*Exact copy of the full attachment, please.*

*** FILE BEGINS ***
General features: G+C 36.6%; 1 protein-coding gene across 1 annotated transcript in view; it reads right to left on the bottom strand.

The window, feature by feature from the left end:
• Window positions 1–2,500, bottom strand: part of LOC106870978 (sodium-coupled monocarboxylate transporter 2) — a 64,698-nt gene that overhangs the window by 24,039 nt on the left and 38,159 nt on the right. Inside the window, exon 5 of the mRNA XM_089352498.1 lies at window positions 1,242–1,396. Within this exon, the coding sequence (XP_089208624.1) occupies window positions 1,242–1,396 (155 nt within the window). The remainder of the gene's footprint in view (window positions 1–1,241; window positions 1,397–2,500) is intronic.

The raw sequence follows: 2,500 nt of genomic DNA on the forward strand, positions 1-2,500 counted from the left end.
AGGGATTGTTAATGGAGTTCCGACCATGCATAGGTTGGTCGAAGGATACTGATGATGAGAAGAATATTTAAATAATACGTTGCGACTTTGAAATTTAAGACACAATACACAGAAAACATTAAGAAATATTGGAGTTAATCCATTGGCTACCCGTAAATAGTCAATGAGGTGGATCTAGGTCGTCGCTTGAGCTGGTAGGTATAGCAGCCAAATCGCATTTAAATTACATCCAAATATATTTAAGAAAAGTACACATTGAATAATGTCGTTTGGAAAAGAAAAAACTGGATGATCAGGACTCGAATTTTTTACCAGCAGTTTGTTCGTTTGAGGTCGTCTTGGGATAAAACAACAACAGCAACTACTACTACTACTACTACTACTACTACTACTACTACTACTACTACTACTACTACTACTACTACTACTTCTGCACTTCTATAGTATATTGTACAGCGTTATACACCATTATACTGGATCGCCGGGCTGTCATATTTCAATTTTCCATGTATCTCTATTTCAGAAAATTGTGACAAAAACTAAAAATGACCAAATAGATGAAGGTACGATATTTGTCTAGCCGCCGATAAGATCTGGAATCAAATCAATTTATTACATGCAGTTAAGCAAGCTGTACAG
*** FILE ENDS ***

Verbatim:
General features: G+C 36.6%; 1 protein-coding gene across 1 annotated transcript in view; it reads right to left on the bottom strand.

The window, feature by feature from the left end:
• Window positions 1–2,500, bottom strand: part of LOC106870978 (sodium-coupled monocarboxylate transporter 2) — a 64,698-nt gene that overhangs the window by 24,039 nt on the left and 38,159 nt on the right. Inside the window, exon 5 of the mRNA XM_089352498.1 lies at window positions 1,242–1,396. Within this exon, the coding sequence (XP_089208624.1) occupies window positions 1,242–1,396 (155 nt within the window). The remainder of the gene's footprint in view (window positions 1–1,241; window positions 1,397–2,500) is intronic.

The raw sequence follows: 2,500 nt of genomic DNA on the forward strand, positions 1-2,500 counted from the left end.
AGGGATTGTTAATGGAGTTCCGACCATGCATAGGTTGGTCGAAGGATACTGATGATGAGAAGAATATTTAAATAATACGTTGCGACTTTGAAATTTAAGACACAATACACAGAAAACATTAAGAAATATTGGAGTTAATCCATTGGCTACCCGTAAATAGTCAATGAGGTGGATCTAGGTCGTCGCTTGAGCTGGTAGGTATAGCAGCCAAATCGCATTTAAATTACATCCAAATATATTTAAGAAAAGTACACATTGAATAATGTCGTTTGGAAAAGAAAAAACTGGATGATCAGGACTCGAATTTTTTACCAGCAGTTTGTTCGTTTGAGGTCGTCTTGGGATAAAACAACAACAGCAACTACTACTACTACTACTACTACTACTACTACTACTACTACTACTACTACTACTACTACTACTACTACTTCTGCACTTCTATAGTATATTGTACAGCGTTATACACCATTATACTGGATCGCCGGGCTGTCATATTTCAATTTTCCATGTATCTCTATTTCAGAAAATTGTGACAAAAACTAAAAATGACCAAATAGATGAAGGTACGATATTTGTCTAGCCGCCGATAAGATCTGGAATCAAATCAATTTATTACATGCAGTTAAGCAAGCTGTACAG